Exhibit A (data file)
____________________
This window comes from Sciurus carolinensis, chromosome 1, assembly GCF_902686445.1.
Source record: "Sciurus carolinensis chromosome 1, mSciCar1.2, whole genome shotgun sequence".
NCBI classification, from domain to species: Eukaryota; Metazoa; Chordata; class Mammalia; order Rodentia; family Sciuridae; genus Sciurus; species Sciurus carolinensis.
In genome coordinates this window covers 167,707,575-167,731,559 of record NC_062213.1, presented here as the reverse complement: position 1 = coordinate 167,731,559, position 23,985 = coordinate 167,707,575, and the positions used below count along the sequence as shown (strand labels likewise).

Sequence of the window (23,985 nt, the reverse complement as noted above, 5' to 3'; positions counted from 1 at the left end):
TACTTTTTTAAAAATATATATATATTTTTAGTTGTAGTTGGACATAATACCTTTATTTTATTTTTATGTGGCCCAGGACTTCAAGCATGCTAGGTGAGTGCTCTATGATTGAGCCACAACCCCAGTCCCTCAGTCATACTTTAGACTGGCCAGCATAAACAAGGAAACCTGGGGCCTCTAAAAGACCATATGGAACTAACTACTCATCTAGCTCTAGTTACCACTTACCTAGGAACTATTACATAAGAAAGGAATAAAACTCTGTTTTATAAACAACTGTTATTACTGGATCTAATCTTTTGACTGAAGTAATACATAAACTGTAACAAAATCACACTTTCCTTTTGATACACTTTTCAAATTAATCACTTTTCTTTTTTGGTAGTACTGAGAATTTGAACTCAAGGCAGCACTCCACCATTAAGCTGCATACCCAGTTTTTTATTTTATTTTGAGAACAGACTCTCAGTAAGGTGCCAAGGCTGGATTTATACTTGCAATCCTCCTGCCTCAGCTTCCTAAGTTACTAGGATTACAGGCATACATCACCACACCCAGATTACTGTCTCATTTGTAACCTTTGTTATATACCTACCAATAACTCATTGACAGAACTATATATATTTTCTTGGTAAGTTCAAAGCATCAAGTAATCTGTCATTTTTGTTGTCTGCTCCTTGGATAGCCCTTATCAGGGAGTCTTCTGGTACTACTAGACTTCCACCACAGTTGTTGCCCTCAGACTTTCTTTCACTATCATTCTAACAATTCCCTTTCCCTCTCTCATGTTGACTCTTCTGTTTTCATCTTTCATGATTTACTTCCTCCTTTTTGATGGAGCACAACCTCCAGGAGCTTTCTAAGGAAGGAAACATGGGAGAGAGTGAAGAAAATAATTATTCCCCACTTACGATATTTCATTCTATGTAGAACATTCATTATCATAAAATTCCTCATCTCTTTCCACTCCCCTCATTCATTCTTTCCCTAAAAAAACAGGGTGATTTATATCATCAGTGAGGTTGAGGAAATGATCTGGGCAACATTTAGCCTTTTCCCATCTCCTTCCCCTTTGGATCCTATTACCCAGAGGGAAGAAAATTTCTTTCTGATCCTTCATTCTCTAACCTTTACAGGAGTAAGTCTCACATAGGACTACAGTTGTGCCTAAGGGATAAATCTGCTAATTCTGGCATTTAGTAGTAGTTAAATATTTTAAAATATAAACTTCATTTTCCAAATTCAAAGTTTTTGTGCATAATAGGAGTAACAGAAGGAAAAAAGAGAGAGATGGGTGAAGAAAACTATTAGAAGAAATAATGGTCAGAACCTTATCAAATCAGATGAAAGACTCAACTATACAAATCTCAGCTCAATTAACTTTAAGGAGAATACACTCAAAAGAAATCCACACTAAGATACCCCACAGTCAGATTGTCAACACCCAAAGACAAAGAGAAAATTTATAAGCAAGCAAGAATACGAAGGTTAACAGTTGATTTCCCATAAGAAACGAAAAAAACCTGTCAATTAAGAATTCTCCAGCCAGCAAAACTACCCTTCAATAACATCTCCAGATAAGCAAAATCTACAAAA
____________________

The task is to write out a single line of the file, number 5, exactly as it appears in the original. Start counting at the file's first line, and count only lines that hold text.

Sequence of the window (23,985 nt, the reverse complement as noted above, 5' to 3'; positions counted from 1 at the left end):